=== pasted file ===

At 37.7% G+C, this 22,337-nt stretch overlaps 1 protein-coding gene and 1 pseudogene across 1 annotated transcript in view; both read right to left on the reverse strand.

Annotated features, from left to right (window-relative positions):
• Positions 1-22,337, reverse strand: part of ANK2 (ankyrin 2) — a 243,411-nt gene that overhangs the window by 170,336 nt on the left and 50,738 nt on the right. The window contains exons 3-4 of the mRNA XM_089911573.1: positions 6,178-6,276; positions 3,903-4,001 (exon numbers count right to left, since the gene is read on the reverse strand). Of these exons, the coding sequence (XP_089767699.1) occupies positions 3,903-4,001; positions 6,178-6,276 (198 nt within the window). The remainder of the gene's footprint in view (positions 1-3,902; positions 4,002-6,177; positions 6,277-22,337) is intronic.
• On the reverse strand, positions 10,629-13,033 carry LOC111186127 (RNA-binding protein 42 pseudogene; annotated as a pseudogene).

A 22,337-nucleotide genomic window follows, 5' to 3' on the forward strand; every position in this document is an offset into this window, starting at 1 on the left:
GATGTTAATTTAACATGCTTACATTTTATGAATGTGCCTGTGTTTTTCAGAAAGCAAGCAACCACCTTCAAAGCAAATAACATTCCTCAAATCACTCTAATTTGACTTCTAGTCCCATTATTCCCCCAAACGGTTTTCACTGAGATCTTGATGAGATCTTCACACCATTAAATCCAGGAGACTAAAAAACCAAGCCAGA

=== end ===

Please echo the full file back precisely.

At 37.7% G+C, this 22,337-nt stretch overlaps 1 protein-coding gene and 1 pseudogene across 1 annotated transcript in view; both read right to left on the reverse strand.

Annotated features, from left to right (window-relative positions):
• Positions 1-22,337, reverse strand: part of ANK2 (ankyrin 2) — a 243,411-nt gene that overhangs the window by 170,336 nt on the left and 50,738 nt on the right. The window contains exons 3-4 of the mRNA XM_089911573.1: positions 6,178-6,276; positions 3,903-4,001 (exon numbers count right to left, since the gene is read on the reverse strand). Of these exons, the coding sequence (XP_089767699.1) occupies positions 3,903-4,001; positions 6,178-6,276 (198 nt within the window). The remainder of the gene's footprint in view (positions 1-3,902; positions 4,002-6,177; positions 6,277-22,337) is intronic.
• On the reverse strand, positions 10,629-13,033 carry LOC111186127 (RNA-binding protein 42 pseudogene; annotated as a pseudogene).

A 22,337-nucleotide genomic window follows, 5' to 3' on the forward strand; every position in this document is an offset into this window, starting at 1 on the left:
GATGTTAATTTAACATGCTTACATTTTATGAATGTGCCTGTGTTTTTCAGAAAGCAAGCAACCACCTTCAAAGCAAATAACATTCCTCAAATCACTCTAATTTGACTTCTAGTCCCATTATTCCCCCAAACGGTTTTCACTGAGATCTTGATGAGATCTTCACACCATTAAATCCAGGAGACTAAAAAACCAAGCCAGA